I'm not plugging 'the Blue' without good reason here - I use several brands of dies - Lee, RCBS, Pacific/Hornady, and, Dillon. I have a set of Dillon .223 dies for my volume reloader.

The Dillon die sets have a one piece expander + pin. It seems to be a little stronger being that it is one piece. I found this out beause I'd come into a batch of pre-primed Remington brass, and needed to resize it and not deprime it. The only way to do this according to Dillon, was to grind the pin off the end of the stem, sacrificing the decapping portion of it. Luckily, they include an extra decapping/expanding ball in their sets. I don't know if it would help, but at some point it may be more cost effective to replace the dies, versus replacing the pins every 10-20 rounds or so, especially if you have several thousand cases to process. Hope it helps.

-tc

rondog
August 10, 2010, 07:22 PM
I hate to mention it, but do you look inside the cases first with a flashlight to make sure they're not Berdan primed? It amazes me how many Berdan primed cases I find.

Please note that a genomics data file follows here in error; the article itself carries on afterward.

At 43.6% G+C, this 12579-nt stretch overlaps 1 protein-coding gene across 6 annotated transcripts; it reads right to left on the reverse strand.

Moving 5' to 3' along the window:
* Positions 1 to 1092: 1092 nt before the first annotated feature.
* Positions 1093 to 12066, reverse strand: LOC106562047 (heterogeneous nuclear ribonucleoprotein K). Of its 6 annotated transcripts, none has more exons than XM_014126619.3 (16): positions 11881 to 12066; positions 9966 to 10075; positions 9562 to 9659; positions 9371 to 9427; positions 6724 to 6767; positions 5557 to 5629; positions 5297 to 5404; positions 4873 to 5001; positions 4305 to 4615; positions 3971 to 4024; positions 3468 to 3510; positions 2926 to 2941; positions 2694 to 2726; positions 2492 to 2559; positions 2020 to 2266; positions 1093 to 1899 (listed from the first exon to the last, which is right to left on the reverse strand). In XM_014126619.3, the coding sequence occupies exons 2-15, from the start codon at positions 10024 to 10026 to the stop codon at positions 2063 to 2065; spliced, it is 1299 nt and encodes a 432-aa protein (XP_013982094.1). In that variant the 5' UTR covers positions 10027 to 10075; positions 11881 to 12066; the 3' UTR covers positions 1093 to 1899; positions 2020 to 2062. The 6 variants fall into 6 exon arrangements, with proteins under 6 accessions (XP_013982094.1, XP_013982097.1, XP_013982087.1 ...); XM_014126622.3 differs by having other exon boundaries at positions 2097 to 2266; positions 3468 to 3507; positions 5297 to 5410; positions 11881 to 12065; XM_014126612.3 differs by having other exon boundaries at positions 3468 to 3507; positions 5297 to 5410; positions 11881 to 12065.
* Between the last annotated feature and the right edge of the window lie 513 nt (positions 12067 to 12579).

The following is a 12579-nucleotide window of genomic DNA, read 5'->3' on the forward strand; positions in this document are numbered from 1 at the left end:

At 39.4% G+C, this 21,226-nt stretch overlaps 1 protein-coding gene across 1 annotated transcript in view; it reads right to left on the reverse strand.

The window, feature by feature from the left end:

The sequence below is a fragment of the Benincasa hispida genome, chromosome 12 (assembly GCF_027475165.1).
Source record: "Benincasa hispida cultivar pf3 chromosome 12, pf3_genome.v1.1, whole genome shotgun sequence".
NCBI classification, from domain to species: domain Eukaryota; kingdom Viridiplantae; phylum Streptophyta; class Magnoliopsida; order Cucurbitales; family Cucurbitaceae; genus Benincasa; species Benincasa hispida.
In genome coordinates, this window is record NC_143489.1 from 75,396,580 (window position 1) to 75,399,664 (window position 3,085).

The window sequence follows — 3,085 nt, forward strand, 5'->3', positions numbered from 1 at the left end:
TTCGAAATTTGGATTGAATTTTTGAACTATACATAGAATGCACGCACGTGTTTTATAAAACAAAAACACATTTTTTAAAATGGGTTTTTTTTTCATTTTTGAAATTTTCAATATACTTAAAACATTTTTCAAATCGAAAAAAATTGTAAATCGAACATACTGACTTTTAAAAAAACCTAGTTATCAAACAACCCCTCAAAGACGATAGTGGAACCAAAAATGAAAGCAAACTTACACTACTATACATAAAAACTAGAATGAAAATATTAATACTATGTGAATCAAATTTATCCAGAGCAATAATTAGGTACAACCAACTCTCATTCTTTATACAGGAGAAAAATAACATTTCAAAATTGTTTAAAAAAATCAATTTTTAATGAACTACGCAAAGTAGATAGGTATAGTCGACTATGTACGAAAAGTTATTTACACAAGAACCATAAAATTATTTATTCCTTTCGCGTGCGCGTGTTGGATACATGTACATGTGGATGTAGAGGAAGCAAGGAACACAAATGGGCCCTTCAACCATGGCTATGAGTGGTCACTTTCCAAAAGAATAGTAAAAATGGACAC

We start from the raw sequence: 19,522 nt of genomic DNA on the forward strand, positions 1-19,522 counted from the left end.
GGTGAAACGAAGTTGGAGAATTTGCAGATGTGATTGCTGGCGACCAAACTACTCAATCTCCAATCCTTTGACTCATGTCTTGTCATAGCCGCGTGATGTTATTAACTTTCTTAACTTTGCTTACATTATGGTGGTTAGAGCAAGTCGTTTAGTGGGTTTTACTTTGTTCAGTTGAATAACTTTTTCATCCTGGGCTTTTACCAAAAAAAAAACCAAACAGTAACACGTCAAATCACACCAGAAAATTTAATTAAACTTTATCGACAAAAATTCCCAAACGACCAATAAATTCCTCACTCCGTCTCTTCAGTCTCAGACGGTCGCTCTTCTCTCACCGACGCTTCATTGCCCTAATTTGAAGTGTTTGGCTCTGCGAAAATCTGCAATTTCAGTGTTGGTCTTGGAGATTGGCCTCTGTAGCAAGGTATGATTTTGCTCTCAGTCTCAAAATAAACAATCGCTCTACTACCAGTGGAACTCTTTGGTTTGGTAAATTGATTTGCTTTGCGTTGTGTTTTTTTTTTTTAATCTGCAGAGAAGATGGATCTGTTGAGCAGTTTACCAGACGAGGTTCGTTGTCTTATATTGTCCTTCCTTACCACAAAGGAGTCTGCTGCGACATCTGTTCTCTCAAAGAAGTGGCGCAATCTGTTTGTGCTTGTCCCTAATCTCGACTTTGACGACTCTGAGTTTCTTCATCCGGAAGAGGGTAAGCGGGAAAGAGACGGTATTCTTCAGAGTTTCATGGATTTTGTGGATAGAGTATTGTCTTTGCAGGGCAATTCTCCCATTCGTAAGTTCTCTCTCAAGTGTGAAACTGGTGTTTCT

WNTFW
August 10, 2010, 07:54 PM
Good case lube helps with the feel on .223.

I let a nephew use my press - not easy on decapping pins. Kind of heavy handed.

Some .223 boxer (german) has flash holes that are too small and some have flash holes way off center. Fiocchi maybe on the off center ones.

Set the decapping pin so it is just deep enough to decap consistently.

Jesse Heywood
August 10, 2010, 08:56 PM
RCBS will send you replacement pins for free if you contact their customer service. But....

I too have found the Lee Universal Decapper die to be virtually indestructable. And Lee's method of holding the decap stem pretty well insures the rod will be concentric with the die body.